Stephanie Maslansky is the costume designer for Iron Fist, after serving the same role for the previous Marvel Netflix series.[62] Maslansky noted one of the differences in the series compared to the other Marvel Netflix series was the neighborhoods it spent time in (“the wealthier neighborhoods; Midtown, Upper East Side, that sort of thing”) compared to Hell’s Kitchen for Daredevil and Jessica Jones and Harlem for Luke Cage. As such, Rand wears more suits than the other heroes, and given the amount of fighting he does in the series, a lot of spandex was added to increase the suits’ flexibility.[63] Rand’s look evolves throughout the series, with Maslansky noting, “When we first meet him he’s clearly traveled a long way. I wanted people to look at Danny and not be sure exactly what he was. A backpacker, or a homeless man. His look needed to reflect a variety of culture… almost … otherworldly.” Once Rand enters the corporate world, he settles on an “Urban Cali” style, which is “a little looser, little more relaxed. But it’s still a suit. His tie is never tied tightly and he always wears sneakers.” This relaxed style for Rand also provided “a strong contrast” to Ward Meachum who is a “far more corporate looking person.”[64] The monk costumes and Rand’s warrior costume was based on “real Shaolinwarrior monk costumes… I took that distinctive silhouette from the Shaolin warrior monk clothing, and we combined it with the traditional colors of the Iron Fist, green and gold.”[65] Regarding Gao, Maslansky stated “Her particular look is influenced by ancient China,” particularly the Terracotta Army and further progress the “villany” look of the Marvel Netflix series of ” surround[ing] themselves with [money], with beautiful things.”[64]


Marvel announced in February 2014 that the series would be filmed in New York City,[66] with Quesada stating in April that the show would be filming in areas of Brooklyn and Long Island City that still look like the old Hell’s Kitchen, in addition to sound stage work.[67] Filming began in April 2016,[68][69] with the working title Kick.[70][5] Manuel Billeter served as director of photography for the series, after doing the same for Jessica Jones and Luke Cage,[71] and Brett Chan is the series’ stunt-coordinator and second unit director.[55][72] Additional filming locations included Mariners Harbor and Sailors’ Snug Harbor on Staten Island,[73][74] which served as Bakuto’s compound; 28 Liberty Street for the exterior of Rand Enterprises, while some interiors were filmed in the MetLife Building; 19 Gramercy Park South for Joy Meachum’s home; City Hall Park; Chinatown, including Mott Street; the lobby of the General Electric Building for Harold Meachum’s penthouse; the Manhattan Bridge; Green-Wood Cemetery; Bank of America Tower; Bryant Park; the Presidential Suite in the InterContinental New York Barclay Hotel, serving as Rand’s temporary apartment; the STK Midtown restaurant; Brooklyn Navy Yard; Pelham Bay Park; the Bayonne Bridge, which doubled as Anzhou, China; and Sutton Place Park.[75]Filming wrapped on October 8, 2016.[18]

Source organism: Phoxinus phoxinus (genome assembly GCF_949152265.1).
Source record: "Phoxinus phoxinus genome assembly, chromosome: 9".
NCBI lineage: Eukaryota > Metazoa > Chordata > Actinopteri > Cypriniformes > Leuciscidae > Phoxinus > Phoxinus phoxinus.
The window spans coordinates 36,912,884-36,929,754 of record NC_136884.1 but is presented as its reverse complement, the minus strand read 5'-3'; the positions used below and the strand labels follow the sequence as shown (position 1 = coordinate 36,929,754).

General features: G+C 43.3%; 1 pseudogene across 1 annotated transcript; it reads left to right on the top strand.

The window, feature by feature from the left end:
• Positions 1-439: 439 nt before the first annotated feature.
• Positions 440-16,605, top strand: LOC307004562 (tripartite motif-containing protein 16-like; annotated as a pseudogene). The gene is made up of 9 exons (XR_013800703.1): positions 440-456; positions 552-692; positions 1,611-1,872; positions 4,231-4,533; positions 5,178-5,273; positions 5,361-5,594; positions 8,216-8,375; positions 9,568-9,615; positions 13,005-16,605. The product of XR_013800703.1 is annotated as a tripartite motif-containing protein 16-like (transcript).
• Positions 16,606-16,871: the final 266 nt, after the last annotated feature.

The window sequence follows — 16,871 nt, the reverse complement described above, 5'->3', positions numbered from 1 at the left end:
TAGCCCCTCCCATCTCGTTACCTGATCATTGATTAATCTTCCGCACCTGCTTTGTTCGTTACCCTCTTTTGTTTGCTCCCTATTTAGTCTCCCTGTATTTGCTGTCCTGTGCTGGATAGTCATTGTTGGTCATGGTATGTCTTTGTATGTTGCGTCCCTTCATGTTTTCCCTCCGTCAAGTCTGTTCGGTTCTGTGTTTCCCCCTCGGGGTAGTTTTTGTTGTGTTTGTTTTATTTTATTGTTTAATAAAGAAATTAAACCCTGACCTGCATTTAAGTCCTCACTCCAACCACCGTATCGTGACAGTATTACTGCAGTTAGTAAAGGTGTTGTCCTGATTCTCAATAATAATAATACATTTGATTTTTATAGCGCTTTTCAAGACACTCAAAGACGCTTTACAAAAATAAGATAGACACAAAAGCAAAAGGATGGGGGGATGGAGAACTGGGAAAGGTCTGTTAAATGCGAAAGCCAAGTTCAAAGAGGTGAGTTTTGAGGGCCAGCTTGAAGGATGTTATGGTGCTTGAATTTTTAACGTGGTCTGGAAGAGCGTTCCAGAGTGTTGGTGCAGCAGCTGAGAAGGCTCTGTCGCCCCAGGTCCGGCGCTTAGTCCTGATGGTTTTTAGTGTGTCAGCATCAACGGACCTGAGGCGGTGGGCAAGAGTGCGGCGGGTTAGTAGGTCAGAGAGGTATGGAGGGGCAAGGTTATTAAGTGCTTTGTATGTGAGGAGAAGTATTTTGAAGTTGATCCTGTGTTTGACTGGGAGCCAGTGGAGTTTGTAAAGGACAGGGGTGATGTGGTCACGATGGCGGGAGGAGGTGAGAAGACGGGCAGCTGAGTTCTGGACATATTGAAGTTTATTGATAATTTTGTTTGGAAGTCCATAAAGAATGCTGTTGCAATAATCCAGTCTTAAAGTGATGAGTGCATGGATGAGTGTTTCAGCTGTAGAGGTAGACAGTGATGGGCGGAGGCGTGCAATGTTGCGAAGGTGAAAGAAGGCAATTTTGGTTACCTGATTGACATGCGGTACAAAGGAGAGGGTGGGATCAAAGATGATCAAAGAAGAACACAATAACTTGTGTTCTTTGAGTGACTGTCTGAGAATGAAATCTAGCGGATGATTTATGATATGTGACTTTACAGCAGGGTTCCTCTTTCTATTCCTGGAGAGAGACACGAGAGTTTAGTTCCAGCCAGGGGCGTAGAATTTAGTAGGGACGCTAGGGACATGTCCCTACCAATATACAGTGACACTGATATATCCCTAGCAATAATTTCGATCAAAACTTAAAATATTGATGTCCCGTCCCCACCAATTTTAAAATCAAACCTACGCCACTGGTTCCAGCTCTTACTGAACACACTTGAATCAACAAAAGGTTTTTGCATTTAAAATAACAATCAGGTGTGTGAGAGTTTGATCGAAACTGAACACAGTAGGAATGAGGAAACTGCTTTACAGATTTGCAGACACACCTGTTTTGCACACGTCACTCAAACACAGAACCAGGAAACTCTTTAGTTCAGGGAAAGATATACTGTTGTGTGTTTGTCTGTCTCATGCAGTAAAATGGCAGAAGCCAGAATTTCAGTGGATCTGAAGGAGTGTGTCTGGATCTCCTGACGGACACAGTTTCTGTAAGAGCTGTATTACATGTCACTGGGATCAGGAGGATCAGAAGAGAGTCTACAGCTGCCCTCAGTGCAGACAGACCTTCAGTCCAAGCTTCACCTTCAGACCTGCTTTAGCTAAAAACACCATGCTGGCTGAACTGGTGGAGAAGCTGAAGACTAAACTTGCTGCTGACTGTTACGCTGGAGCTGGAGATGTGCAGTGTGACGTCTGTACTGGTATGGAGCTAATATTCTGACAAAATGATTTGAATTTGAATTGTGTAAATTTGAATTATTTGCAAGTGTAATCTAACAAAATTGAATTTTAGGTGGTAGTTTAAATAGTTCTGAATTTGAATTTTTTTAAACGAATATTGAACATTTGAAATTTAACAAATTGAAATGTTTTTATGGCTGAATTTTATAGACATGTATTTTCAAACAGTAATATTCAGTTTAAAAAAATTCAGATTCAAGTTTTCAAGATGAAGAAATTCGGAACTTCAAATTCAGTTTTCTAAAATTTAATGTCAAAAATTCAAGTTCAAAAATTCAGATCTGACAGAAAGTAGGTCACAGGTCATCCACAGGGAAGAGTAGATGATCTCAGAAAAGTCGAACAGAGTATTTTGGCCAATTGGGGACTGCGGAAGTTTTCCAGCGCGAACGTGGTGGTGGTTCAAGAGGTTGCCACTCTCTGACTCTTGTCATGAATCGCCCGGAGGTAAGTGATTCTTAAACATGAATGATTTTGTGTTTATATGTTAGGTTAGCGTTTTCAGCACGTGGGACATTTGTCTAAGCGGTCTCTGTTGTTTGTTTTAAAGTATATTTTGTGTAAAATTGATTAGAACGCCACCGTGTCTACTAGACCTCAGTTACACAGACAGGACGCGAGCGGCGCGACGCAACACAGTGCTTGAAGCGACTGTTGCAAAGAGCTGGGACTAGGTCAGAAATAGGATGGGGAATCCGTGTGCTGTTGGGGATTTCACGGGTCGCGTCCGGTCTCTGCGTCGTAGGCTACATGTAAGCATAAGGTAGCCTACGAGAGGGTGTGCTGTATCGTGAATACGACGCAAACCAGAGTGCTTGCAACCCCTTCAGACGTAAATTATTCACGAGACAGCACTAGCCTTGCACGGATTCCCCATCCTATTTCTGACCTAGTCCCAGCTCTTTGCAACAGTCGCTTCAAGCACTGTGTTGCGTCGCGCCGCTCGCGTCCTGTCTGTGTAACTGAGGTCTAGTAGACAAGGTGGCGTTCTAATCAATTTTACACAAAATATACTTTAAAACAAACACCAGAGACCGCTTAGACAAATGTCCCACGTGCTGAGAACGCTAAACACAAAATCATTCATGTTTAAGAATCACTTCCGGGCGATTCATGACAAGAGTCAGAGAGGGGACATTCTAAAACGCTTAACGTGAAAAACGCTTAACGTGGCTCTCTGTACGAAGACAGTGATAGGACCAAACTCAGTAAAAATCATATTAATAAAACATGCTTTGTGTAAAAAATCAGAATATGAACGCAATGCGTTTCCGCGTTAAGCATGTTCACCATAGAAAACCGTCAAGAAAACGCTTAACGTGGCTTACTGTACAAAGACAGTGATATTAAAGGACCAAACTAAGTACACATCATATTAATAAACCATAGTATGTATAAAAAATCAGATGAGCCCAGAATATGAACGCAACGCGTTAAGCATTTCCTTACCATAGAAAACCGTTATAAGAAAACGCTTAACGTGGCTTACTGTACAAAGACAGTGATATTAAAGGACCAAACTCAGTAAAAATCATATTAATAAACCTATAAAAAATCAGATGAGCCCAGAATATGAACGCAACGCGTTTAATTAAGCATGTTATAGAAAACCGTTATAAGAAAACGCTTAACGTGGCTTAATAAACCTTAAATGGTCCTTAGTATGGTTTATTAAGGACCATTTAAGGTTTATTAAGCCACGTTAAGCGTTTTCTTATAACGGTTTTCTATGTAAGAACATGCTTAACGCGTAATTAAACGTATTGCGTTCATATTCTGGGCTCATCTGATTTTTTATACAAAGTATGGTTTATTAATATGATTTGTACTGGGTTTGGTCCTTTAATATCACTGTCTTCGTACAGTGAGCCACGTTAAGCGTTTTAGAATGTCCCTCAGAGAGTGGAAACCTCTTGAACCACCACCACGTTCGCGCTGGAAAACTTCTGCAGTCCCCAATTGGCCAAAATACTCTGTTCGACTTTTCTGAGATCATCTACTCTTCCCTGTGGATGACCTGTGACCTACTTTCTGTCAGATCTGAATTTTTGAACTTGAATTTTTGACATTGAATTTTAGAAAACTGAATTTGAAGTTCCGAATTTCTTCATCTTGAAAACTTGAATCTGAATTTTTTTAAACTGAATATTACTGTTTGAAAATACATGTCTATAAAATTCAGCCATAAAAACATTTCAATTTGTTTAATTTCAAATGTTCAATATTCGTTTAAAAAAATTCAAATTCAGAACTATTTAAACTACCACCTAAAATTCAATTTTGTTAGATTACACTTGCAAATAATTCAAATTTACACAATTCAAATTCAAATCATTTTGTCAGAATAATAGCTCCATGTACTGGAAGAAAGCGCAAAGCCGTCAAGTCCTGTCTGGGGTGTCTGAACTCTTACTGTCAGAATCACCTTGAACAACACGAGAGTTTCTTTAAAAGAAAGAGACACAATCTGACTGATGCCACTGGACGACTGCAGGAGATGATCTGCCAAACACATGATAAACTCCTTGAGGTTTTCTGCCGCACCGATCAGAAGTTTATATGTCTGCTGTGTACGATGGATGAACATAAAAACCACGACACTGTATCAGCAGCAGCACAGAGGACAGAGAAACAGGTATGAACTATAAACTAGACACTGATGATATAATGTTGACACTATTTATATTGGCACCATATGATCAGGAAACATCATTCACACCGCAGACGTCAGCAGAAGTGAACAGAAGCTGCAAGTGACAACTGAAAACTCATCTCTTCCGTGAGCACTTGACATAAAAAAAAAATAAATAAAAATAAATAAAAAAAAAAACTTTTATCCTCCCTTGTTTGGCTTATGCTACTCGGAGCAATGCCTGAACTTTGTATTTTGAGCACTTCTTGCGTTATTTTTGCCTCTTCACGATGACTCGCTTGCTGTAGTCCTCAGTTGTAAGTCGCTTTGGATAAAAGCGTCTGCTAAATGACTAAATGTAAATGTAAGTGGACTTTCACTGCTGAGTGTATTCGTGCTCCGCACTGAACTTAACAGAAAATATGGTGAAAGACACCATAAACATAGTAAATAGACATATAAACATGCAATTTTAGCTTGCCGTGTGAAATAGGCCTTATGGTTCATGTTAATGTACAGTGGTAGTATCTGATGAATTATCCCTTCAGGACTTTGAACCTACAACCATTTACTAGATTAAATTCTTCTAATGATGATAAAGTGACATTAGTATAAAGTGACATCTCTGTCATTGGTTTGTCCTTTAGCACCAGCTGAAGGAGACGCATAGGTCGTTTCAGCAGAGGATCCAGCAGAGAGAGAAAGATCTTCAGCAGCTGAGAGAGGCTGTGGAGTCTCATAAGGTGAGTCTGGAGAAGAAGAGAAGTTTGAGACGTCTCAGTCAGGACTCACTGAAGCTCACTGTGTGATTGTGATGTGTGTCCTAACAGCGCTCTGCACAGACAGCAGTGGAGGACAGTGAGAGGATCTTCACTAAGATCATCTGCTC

Iron Fist was filmed in high dynamic range (HDR), which Billeter stated added “a learning curve” to his work, forcing him to rethink how he would shoot certain scenes, such as a car lights or street lights, which become much brighter in HDR than previously. To compensate, lights would be painted on set to help “bring down the highlights”. Post-production vendor Deluxe worked on the series to adjust colors the filming team did not have the chance to tweak on set.[59]


In late October 2016, Trevor Morris was revealed to be composing the music for the series.[76] A soundtrack album featuring Morris’s score was released by Marvel digitally on March 17, 2017, coinciding with the release of the series. Also included is the album-only single “Come Down”, by Anderson .Paak.[77] Additional music in the series includes “So Fresh, So Clean” by Outkast, “Krystal Karrington” by Camp Lo, “Heat of the Moment” by Killah Priest, “Black Mags” by The Cool Kids, “Hang N’ Bang” by Vince Staples, “Blockbuster Night, Pt. 1” by Run the Jewels,[78] and music from A Tribe Called Quest.[79]

All music by Trevor Morris, except where noted.[77]

[show]Track listing

Marvel Cinematic Universe tie-ins

Iron Fist is the fourth of the ordered Netflix series, after Marvel’s DaredevilJessica Jones and Luke Cage, before leading into the miniseries, The Defenders.[48][80][81] In November 2013, Disney CEO Bob Iger stated that if the characters prove popular on Netflix, “It’s quite possible that they could become feature films,”[82] which Sarandos echoed in July 2015.[51] In August 2014, Vincent D’Onofrio, Wilson Fisk in Daredevil, stated that after the “series stuff with Netflix”, Marvel has “a bigger plan to branch out”.[83] In March 2015, Loeb spoke on the ability for the series to crossover with the MCU films and the ABC television series, saying, “It all exists in the same universe. As it is now, in the same way that our films started out as self-contained and then by the time we got to The Avengers, it became more practical for Captain America to do a little crossover into Thor 2 and for Bruce Banner to appear at the end of Iron Man 3. We have to earn that. The audience needs to understand who all of these characters are and what the world is before you then start co-mingling in terms of where it’s going.”[84]